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Can I Have a Roth IRA and a 401K

Yes, you can have both a 401k and an individual retirement account (IRA) concurrently. Indeed, having both sorts of accounts is highly usual. These plans are similar in that they allow for tax-deferred savings (or, in the case of the Roth 401(k) or Roth IRA, tax-free earnings). However, depending on your personal circumstances, you may or may not be allowed to contribute tax-advantaged funds to both of them in any one tax year.

If you (or your spouse, if married) participate in a workplace retirement plan, your tax deduction for a traditional IRA may be limited — or you may be ineligible for a deduction — depending on your modified adjusted gross income (MAGI).

However, you may continue to make nondeductible gifts. Furthermore, if your income exceeds certain levels, you may be ineligible to contribute at all to a Roth IRA. 


  • If you make an income, you can contribute to both a 401(k) and an IRA.
  • A 401(k) allows you to save up to $19,500 each year ($26,000 if you’re 50 or older), and your employer may match some of your contributions.
  • However, investment alternatives may be restricted, and costs may be prohibitively high.
  • While IRAs offer a broader range of investment options, the IRS limits contributions to $6,000 (or $7,000) each year, and your income may limit your tax deduction eligibility.

401(k) Benefits and Drawbacks

Numerous businesses offer their employees 401(k) retirement savings plans. The 401(k) allows for relatively high contributions, and companies frequently match part or all of your contributions. If your employer matches contributions, the first step should always contribute enough to receive the full employer match. Otherwise, you are squandering free money.

Investments are restricted to the plan’s available alternatives. While many employers now offer a broad and diverse range of investment options, other 401(k) programs continue to be constrained by a limited selection and high costs.

For 2020 and 2021, the maximum contribution to a 401(k) is $19,500, with an extra $6,500 contribution available to those age 50 or over.

In some instances, your plan may limit contributions to a specific dollar amount.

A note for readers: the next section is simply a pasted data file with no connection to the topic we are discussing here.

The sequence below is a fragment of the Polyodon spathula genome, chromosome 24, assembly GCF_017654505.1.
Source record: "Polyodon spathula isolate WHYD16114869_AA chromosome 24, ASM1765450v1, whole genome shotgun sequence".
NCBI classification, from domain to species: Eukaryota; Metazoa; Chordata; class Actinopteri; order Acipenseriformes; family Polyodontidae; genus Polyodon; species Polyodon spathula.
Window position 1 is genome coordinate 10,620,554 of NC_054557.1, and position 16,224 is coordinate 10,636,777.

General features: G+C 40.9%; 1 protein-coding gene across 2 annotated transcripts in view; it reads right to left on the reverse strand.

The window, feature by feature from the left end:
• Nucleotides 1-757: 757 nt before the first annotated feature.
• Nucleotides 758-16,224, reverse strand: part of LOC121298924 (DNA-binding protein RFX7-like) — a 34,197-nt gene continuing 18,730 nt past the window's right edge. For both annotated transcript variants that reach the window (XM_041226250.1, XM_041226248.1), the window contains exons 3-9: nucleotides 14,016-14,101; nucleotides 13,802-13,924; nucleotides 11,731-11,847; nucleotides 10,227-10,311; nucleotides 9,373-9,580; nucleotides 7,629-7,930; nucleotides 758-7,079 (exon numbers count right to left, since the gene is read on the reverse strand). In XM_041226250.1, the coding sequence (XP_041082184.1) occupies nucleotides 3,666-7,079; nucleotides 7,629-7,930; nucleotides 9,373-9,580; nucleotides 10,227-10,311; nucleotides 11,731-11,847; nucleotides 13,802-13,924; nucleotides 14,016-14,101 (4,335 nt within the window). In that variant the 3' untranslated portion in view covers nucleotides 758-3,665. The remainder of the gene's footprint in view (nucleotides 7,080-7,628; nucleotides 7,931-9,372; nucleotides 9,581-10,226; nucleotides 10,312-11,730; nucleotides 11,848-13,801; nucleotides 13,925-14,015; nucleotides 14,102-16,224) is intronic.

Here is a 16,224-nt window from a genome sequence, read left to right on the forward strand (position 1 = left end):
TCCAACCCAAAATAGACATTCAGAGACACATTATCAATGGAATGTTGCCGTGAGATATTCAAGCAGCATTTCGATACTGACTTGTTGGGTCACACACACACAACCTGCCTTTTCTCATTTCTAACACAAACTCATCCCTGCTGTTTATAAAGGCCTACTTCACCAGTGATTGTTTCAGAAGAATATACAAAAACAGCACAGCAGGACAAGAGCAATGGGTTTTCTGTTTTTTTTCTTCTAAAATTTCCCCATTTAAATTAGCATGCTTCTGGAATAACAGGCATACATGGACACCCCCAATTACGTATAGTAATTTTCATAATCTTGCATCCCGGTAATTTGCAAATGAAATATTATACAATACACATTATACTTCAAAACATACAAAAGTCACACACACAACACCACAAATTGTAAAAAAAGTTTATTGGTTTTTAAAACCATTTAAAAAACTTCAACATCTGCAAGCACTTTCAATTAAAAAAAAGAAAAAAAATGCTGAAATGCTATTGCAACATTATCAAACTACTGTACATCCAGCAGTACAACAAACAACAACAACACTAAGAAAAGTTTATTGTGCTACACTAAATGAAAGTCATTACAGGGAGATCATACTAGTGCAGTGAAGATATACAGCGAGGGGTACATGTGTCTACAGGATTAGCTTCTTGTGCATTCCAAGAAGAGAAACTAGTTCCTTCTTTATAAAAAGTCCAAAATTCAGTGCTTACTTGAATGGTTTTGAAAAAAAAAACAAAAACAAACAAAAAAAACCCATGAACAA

IRA Benefits and Drawbacks

Investment options for IRA accounts are numerous. Unlike a 401(k) plan, typically confined to a single source, an IRA allows you to purchase stocks, bonds, mutual funds, ETFs, and other products from any provider. This can make locating a low-cost, high-performance solution simple.

However, the maximum contribution to an IRA is significantly less than the maximum contribution to a 401(k). The maximum annual contribution to a regular or Roth IRA is $6,000 in 2020 and 2021, or $7k if you are age 50 or older. Now, if you have both types of IRAs, the maximum is based on your IRAs’ total value.

A benefit of traditional IRAs is that your contributions may be tax-deductible. However, as noted previously, the deduction is only available if your modified adjusted gross income (MAGI) meets specific criteria.

Additionally, your MAGI may limit your Roth IRA contributions. In 2020, single filers must earn less than $139,000, while married couples filing jointly must earn less than $206,000. These thresholds will increase in 2021 when single filers earn less than $140,000, and married couples filing jointly must earn less than $208,000 to qualify for a Roth IRA.

While earning income is required to contribute to an IRA, a spousal IRA allows a working spouse to contribute to an IRA on behalf of their nonworking spouse, effectively doubling the couple’s retirement savings.

Which Account Is Better?

Neither account is strictly superior to the other, but they each have unique features and possible benefits based on your circumstances. In general, 401(k) participants should contribute enough to obtain their employers’ full match. Apart from that, the quality of investment options may be decisive. If your 401(k) investing alternatives are inadequate or too restrictive, you may wish to redirect additional retirement funds to an IRA.

As previously stated, your salary may also influence the kind of accounts to contribute in any particular year. A tax professional can assist you in determining your eligibility and the types of accounts that may be suitable.

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